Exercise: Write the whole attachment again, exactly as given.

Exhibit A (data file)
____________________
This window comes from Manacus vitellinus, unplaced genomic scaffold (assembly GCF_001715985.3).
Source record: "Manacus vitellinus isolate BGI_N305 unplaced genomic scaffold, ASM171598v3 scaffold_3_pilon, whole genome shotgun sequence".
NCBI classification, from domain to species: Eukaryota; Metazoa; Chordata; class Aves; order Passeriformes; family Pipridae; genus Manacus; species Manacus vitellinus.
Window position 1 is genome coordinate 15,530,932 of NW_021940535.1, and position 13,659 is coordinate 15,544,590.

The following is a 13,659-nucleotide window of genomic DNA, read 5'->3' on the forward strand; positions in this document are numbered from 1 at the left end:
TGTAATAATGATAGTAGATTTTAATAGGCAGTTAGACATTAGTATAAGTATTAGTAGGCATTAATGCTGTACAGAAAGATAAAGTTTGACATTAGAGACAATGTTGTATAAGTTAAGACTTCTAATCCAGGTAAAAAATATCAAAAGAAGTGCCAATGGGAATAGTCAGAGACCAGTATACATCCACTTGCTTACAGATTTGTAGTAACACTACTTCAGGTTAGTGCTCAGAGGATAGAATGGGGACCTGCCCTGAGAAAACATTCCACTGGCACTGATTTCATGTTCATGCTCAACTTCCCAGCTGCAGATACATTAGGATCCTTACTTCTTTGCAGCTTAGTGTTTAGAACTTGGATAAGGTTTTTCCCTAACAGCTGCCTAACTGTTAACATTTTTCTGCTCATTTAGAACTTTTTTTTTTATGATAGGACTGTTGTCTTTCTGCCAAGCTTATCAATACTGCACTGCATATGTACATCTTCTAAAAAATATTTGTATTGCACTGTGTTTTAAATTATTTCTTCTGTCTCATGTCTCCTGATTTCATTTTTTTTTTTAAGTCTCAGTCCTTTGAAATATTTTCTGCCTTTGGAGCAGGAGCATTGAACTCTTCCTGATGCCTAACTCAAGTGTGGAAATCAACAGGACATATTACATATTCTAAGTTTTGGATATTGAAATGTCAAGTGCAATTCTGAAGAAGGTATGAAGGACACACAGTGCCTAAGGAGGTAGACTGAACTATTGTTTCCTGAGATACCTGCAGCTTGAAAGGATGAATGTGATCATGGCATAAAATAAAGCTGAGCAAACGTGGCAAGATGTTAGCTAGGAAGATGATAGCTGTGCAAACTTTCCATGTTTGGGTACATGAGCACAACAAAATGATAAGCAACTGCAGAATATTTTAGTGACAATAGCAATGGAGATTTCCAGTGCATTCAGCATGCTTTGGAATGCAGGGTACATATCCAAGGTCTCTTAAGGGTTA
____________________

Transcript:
This window comes from Manacus vitellinus, unplaced genomic scaffold (assembly GCF_001715985.3).
Source record: "Manacus vitellinus isolate BGI_N305 unplaced genomic scaffold, ASM171598v3 scaffold_3_pilon, whole genome shotgun sequence".
NCBI classification, from domain to species: Eukaryota; Metazoa; Chordata; class Aves; order Passeriformes; family Pipridae; genus Manacus; species Manacus vitellinus.
Window position 1 is genome coordinate 15,530,932 of NW_021940535.1, and position 13,659 is coordinate 15,544,590.

The following is a 13,659-nucleotide window of genomic DNA, read 5'->3' on the forward strand; positions in this document are numbered from 1 at the left end:
TGTAATAATGATAGTAGATTTTAATAGGCAGTTAGACATTAGTATAAGTATTAGTAGGCATTAATGCTGTACAGAAAGATAAAGTTTGACATTAGAGACAATGTTGTATAAGTTAAGACTTCTAATCCAGGTAAAAAATATCAAAAGAAGTGCCAATGGGAATAGTCAGAGACCAGTATACATCCACTTGCTTACAGATTTGTAGTAACACTACTTCAGGTTAGTGCTCAGAGGATAGAATGGGGACCTGCCCTGAGAAAACATTCCACTGGCACTGATTTCATGTTCATGCTCAACTTCCCAGCTGCAGATACATTAGGATCCTTACTTCTTTGCAGCTTAGTGTTTAGAACTTGGATAAGGTTTTTCCCTAACAGCTGCCTAACTGTTAACATTTTTCTGCTCATTTAGAACTTTTTTTTTTATGATAGGACTGTTGTCTTTCTGCCAAGCTTATCAATACTGCACTGCATATGTACATCTTCTAAAAAATATTTGTATTGCACTGTGTTTTAAATTATTTCTTCTGTCTCATGTCTCCTGATTTCATTTTTTTTTTTAAGTCTCAGTCCTTTGAAATATTTTCTGCCTTTGGAGCAGGAGCATTGAACTCTTCCTGATGCCTAACTCAAGTGTGGAAATCAACAGGACATATTACATATTCTAAGTTTTGGATATTGAAATGTCAAGTGCAATTCTGAAGAAGGTATGAAGGACACACAGTGCCTAAGGAGGTAGACTGAACTATTGTTTCCTGAGATACCTGCAGCTTGAAAGGATGAATGTGATCATGGCATAAAATAAAGCTGAGCAAACGTGGCAAGATGTTAGCTAGGAAGATGATAGCTGTGCAAACTTTCCATGTTTGGGTACATGAGCACAACAAAATGATAAGCAACTGCAGAATATTTTAGTGACAATAGCAATGGAGATTTCCAGTGCATTCAGCATGCTTTGGAATGCAGGGTACATATCCAAGGTCTCTTAAGGGTTA